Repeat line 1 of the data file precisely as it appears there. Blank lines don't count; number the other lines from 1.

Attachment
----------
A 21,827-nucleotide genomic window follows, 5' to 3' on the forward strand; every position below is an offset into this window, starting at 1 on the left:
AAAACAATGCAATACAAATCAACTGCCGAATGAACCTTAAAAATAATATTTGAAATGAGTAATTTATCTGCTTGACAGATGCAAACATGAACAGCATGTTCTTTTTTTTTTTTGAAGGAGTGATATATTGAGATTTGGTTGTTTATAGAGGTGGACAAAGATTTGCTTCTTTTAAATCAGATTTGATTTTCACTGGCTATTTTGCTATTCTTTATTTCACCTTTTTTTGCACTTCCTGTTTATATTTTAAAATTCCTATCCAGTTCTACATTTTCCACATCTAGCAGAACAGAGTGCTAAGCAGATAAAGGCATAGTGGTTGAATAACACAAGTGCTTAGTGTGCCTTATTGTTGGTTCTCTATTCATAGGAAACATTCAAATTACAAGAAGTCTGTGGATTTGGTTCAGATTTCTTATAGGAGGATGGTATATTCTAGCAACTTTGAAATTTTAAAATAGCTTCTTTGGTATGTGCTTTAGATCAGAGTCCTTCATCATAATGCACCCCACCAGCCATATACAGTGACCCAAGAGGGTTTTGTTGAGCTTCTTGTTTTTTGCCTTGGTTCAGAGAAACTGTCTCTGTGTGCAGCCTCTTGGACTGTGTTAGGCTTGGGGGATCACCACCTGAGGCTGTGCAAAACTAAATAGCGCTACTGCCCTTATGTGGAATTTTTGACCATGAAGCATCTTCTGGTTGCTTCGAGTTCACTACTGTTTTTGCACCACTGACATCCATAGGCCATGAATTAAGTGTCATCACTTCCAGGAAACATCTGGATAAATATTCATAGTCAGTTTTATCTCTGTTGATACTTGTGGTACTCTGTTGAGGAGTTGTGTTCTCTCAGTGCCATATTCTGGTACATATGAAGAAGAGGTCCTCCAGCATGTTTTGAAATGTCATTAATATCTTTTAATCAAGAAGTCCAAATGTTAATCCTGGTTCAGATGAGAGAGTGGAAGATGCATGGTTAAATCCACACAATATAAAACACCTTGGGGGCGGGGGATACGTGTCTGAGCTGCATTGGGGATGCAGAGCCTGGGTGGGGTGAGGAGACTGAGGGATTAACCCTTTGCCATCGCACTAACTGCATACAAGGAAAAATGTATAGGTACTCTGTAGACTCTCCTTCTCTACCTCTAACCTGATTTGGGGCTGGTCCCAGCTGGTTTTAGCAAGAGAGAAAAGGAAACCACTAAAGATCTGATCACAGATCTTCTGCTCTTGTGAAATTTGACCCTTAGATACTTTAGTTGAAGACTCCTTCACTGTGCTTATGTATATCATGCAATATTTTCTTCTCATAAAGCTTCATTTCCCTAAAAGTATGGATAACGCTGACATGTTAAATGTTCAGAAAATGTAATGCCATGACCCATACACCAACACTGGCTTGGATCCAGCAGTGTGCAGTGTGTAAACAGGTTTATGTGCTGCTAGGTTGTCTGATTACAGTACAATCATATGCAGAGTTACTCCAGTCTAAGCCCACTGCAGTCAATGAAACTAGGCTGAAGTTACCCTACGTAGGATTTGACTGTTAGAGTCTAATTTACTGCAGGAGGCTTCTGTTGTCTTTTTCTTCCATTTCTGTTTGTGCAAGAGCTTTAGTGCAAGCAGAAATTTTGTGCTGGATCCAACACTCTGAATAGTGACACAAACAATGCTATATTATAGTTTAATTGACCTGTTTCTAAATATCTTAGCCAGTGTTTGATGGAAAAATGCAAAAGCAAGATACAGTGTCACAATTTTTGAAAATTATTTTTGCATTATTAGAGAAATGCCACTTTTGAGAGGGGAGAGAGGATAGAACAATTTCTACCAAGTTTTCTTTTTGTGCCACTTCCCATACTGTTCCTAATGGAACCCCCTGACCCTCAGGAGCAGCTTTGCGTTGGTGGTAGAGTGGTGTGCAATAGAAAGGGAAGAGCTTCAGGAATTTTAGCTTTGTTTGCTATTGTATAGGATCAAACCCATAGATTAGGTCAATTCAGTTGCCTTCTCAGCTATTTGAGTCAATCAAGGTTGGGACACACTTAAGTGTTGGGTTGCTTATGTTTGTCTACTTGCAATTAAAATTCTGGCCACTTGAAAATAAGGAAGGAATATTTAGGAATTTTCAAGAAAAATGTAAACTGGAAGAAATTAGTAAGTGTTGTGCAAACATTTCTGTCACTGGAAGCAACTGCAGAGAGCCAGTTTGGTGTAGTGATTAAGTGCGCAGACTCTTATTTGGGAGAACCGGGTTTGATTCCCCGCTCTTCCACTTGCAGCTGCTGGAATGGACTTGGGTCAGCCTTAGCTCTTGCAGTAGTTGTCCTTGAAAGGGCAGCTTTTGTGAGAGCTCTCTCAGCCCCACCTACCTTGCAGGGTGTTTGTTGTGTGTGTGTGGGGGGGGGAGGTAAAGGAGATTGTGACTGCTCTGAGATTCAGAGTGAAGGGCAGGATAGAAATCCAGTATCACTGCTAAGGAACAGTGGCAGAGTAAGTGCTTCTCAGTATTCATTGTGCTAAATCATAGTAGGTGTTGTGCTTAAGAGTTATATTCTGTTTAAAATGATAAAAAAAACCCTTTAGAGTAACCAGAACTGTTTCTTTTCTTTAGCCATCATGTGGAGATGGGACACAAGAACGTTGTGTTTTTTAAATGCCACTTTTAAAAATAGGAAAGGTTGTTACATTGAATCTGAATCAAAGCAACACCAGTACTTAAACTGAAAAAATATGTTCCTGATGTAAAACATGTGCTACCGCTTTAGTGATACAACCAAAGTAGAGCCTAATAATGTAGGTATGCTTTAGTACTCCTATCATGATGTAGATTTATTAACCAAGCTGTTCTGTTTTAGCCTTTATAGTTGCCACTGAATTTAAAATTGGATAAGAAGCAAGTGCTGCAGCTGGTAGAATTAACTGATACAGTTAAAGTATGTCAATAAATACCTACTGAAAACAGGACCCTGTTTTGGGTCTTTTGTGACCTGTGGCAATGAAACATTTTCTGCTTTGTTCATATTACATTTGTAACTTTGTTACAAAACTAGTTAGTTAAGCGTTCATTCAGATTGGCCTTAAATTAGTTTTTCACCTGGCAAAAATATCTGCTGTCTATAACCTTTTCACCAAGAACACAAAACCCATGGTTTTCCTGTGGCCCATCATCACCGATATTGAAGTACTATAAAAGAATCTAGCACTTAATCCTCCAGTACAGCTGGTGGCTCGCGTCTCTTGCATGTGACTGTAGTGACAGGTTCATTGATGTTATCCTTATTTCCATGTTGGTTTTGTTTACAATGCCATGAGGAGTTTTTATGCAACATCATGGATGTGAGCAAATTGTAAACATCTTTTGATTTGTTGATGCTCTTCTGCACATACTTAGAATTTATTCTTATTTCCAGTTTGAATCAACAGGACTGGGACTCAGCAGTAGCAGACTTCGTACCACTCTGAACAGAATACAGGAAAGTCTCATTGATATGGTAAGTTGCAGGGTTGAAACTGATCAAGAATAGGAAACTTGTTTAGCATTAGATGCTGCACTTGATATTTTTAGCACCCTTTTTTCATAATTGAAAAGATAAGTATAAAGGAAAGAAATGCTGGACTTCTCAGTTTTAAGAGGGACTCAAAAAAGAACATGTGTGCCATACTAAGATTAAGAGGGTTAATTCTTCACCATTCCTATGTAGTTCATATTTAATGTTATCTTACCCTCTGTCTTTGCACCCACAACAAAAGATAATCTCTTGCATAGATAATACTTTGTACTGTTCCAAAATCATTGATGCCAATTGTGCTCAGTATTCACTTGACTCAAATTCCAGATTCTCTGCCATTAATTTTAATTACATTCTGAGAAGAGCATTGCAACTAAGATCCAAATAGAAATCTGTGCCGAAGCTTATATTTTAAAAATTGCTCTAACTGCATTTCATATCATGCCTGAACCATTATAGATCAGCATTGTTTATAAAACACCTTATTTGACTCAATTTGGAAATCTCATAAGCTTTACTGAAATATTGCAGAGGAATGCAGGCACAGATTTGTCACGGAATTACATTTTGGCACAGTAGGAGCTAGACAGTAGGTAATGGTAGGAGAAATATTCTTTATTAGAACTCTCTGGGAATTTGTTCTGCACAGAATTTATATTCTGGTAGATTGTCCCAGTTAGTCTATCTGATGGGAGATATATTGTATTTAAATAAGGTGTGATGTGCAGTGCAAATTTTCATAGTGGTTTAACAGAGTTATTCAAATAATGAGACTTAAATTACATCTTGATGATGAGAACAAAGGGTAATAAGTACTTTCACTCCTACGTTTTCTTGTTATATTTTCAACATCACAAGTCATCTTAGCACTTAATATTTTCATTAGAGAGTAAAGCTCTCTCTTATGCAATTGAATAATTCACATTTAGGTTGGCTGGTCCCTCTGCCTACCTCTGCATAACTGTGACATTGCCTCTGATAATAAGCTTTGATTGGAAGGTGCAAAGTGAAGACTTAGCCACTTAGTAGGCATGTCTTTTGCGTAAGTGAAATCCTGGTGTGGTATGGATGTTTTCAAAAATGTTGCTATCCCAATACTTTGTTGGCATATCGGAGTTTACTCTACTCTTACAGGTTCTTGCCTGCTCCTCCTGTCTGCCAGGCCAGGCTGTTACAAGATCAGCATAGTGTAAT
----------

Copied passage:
A 21,827-nucleotide genomic window follows, 5' to 3' on the forward strand; every position below is an offset into this window, starting at 1 on the left: